happy,” it began, with a yearning earnestness. “I do so want you to be good! Please, please be good and .” Two minutes later the Voice and the soma vapour had produced their effect. In tears, the Deltas were kissing and hugging one another-half a dozen twins at a time in a comprehensive embrace. Even Helmholtz and the Savage were almost crying. A fresh supply of pill-boxes was brought in from the Bursary; a new distribution was hastily made and, to the sound of the Voice’s ricuy affectionate, baritone valedictions, the twins dispersed, blubbering as though their hearts would break. “Good-bye, my dearest, dearest friends, Ford keep you! Good- bye, my dearest, dearest friends, Ford keep you. Good-bye my dearest, dearest .” When the last of the Deltas had gone the policeman switched off the current. The angelic Voice fell silent. “Will you come quietly?” asked the Sergeant, “or must we anæsthetize?” He pointed his water pistol menacingly.
148 IDPH “Oh, we’ll come quietly,” the Savage answered, dabbing alternately a cut lip, a scratched neck, and a bitten left hand. Still keeping his handkerchief to his bleeding nose Helmholtz nodded in con- firmation. Awake and having recovered the use of his legs, Bernard had chosen this mo- ment to move as inconspicuously as he could towards the door. “Hi, you there,” called the Sergeant, and a swine-masked policeman hurried across the room and laid a hand on the young man’s shoulder. Bernard turned with an expression of indignant innocence. Escaping? He hadn’t dreamed of such a thing. “Though what on earth you want me for,” he said to the Sergeant, “I really can’t imagine.” “You’re a friend of the prisoner’s, aren’t you?” “Well .” said Bernard, and hesitated. No, he really couldn’t deny it. “Why shouldn’t I be?” he asked. “Come on then,” said the Sergeant, and led the way towards the door and the waiting police car.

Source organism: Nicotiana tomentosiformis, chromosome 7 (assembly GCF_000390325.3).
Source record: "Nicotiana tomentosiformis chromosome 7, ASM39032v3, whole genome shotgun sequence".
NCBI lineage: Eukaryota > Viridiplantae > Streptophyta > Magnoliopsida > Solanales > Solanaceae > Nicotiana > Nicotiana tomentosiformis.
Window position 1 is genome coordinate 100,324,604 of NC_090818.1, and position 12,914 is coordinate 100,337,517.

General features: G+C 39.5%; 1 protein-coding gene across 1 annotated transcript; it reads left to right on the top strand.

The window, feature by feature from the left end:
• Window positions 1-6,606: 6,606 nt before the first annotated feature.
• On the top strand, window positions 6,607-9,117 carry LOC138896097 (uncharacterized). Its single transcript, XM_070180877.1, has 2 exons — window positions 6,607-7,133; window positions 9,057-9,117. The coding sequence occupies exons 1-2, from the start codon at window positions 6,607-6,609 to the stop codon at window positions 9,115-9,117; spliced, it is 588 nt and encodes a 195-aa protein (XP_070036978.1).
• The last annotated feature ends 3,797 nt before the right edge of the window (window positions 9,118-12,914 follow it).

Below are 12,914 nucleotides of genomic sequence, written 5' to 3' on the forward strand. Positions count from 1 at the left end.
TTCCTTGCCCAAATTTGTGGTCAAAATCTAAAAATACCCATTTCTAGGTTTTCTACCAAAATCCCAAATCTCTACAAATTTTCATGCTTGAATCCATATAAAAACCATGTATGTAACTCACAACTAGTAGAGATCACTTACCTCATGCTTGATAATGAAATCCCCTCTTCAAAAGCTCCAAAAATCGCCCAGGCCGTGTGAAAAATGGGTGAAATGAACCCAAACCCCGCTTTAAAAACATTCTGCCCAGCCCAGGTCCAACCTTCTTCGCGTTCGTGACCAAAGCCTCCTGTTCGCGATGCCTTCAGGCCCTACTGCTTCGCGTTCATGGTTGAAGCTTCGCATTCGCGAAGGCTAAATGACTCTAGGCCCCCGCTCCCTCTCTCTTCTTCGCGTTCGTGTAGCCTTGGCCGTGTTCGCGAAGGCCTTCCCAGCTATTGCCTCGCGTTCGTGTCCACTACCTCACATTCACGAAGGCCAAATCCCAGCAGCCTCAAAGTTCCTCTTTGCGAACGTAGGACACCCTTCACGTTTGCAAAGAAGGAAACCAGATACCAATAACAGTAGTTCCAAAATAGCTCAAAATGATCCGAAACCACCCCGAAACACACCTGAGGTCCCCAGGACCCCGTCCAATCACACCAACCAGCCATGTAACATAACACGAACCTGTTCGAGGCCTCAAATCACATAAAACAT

Sixteen THE ROOM into which the three were ushered was the Controller’s study. “His fordship will be down in a moment.” The Gamma butler left them to themselves. Helmholtz laughed aloud. “It’s more like a caffeine-solution party than a trial,” he said, and let himself fall into the most luxurious of the pneumatic arm-chairs. “Cheer up, Bernard,” he added, catching sight of his friend’s green unhappy face. But Bernard would not be cheered; without answering, without even looking at Helmholtz, he went and sat down on the most uncomfortable chair in the room, carefully chosen in the obscure hope of somehow deprecating the wrath of the higher powers. The Savage meanwhile wandered restlessly round the room, peering with a vague superficial inquisitiveness at the books in the shelves, at the sound- track rolls and reading machine bobbins in their numbered pigeon-holes. On the table under the window lay a massive volume bound in limp black leather- surrogate, and stamped with large golden T’s. He picked it up and opened it. MY LIFE AND WORK, BY OUR FORD. The book had been published at Detroit by the Society for the Propagation of Fordian Knowledge. Idly he turned
- Spring '08
- little boy, Mr. Foster